Direct Push Technology : an efficient screening technique for an optimized site characterization

Abstract : Chlorinated solvents are amongst the most common soil and groundwater contaminants due to their widespread use as cleaning solvents or degreasing agents. Due to their physico-chemical properties, chlorinated solvents produce large scale plumes of pollution in the groundwater. In the densely populated north western Europe, these pollution plumes are often located under residential and urban development areas and therefore not easily accessible. Vapours can migrate through building slabs and affect the quality of indoor air. That is why the CityChlor project was created. It aims at improving the quality and minimizing pollution of soil and groundwater by developing an integrated approach to tackle the threats caused by contamination with chlorinated solvents in urban areas. One of the goals of the project is to define the most reliable, fast and cost effective techniques to detect, characterize and delineate chlorinated solvent pollution in groundwater. In this context, Direct Push Technology (DPT) is an innovative technique in Europe to characterize soil, soil gas and groundwater pollution. The goal of this work was to assess this technique in order to evaluate its efficiency to locate polluted zones. This could be an important step of the characterization process of a polluted site which could help consultants to decide where to install groundwater and soil gas wells for an efficient site monitoring. This work was carried out on an in-service facility located 60 km from Paris, in an urban area. In this factory, door locks and metal fittings are produced and chlorinated solvents are used to remove grease marks from metal fittings. On site, soils are composed of 50 cm to 1 m of embankments, then about 3 m of clay and finally fine sand to 10 m deep. The alluvial aquifer was studied during the project: the mean depth of the water table was 1.5 to 2 m below the ground surface and was about 10 m deep. Amongst the DPT, 3 specific techniques were used: the CPT (cone penetration test) which gives indications on the lithology, the MIP (Membrane Interface Probe) giving semi-quantitative concentrations of pollutants in soil and groundwater along a vertical profile and the BAT sampling allowing us to take depth discrete samples of groundwater. The DPT work was carried out in 2 steps. First of all, it was used as a screening technique: the tool was equipped with a CPT cone and a MIP probe and 19 locations were investigated outside and inside buildings near supposed pollution sources and downstream these pollution sources. Then, in the most polluted zones, 10 BAT sampling were carried out at 2 different depths. Thanks to the Robertson CPT soil classification, the CPT allowed us to determine the soil characteristics which were in accordance with the lithology observed during soil sampling. The MIP was very efficient as well to obtain a good picture of polluted areas. In addition, the results obtained after analyzing groundwater from the BAT sampling confirmed the ones given by the MIP. This work allowed us to highlight general advantages of the DPT. This technique is mobile and as we can get information on the contaminant concentration almost in real time thanks to the MIP system, this implies a better reactivity on site. As DPT systems are hold by mobile structures of different sizes, investigations can be carried out almost everywhere (in small buildings or outside). In addition the BAT sampling is a very efficient technique to carry out depth discrete sampling without cross contamination between the samples. Nevertheless other limitations have to be taken into account when planning to use such a technique. For example, DPT is not suitable when soils are too hard (the CPT cone could not get deeper than 6-7 m on this pilot site). Finally results are not obtained in real time with the MIP system because post treatment of raw data is needed before having final results on polluted areas.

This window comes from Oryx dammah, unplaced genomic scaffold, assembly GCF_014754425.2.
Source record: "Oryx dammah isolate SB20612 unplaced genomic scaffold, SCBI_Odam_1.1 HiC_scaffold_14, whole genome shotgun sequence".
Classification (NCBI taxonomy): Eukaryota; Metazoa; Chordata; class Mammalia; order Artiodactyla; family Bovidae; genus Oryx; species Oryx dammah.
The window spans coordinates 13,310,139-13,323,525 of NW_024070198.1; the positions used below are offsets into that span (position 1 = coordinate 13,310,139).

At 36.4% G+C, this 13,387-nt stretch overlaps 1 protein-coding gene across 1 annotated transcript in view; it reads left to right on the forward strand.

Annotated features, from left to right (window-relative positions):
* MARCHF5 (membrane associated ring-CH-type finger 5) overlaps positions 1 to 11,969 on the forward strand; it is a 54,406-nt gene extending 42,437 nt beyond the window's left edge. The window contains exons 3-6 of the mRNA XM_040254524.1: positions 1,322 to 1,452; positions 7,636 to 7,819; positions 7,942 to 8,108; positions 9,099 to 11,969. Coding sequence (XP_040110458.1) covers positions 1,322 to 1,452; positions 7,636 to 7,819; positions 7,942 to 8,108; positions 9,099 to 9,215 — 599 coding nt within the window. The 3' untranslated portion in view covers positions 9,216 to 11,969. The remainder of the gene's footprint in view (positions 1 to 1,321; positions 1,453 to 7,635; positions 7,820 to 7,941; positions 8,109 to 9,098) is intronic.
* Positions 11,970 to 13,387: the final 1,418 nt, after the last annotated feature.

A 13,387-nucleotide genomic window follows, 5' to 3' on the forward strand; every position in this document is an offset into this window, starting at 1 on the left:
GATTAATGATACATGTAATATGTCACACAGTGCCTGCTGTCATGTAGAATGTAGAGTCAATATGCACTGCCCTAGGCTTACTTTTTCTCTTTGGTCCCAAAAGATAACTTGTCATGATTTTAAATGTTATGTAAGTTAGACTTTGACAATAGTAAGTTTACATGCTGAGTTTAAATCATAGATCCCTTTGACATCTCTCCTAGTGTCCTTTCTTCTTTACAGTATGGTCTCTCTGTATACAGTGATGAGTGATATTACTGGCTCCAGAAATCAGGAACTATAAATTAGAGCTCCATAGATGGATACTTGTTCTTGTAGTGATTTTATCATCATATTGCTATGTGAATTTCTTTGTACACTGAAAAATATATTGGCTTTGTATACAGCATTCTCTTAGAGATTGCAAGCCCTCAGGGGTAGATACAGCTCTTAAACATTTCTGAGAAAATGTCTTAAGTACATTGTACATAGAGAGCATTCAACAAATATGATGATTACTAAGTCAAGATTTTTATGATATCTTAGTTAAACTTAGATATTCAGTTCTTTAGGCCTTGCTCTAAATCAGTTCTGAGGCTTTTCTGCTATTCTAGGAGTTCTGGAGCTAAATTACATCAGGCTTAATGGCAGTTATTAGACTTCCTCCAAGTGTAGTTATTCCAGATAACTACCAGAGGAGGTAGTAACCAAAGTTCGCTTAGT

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  • HAL Id : ineris-00971173, version 1
  • INERIS : EN-2013-172

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Julien Michel, Guillaume Gay, Bert van Goidsenhoven. Direct Push Technology : an efficient screening technique for an optimized site characterization. 12. International UFZ-Deltares Conference on Groundwater-Soil-Systems and Water Resource Management (AquaConSoil 2013), Apr 2013, Barcelone, Spain. ⟨ineris-00971173⟩

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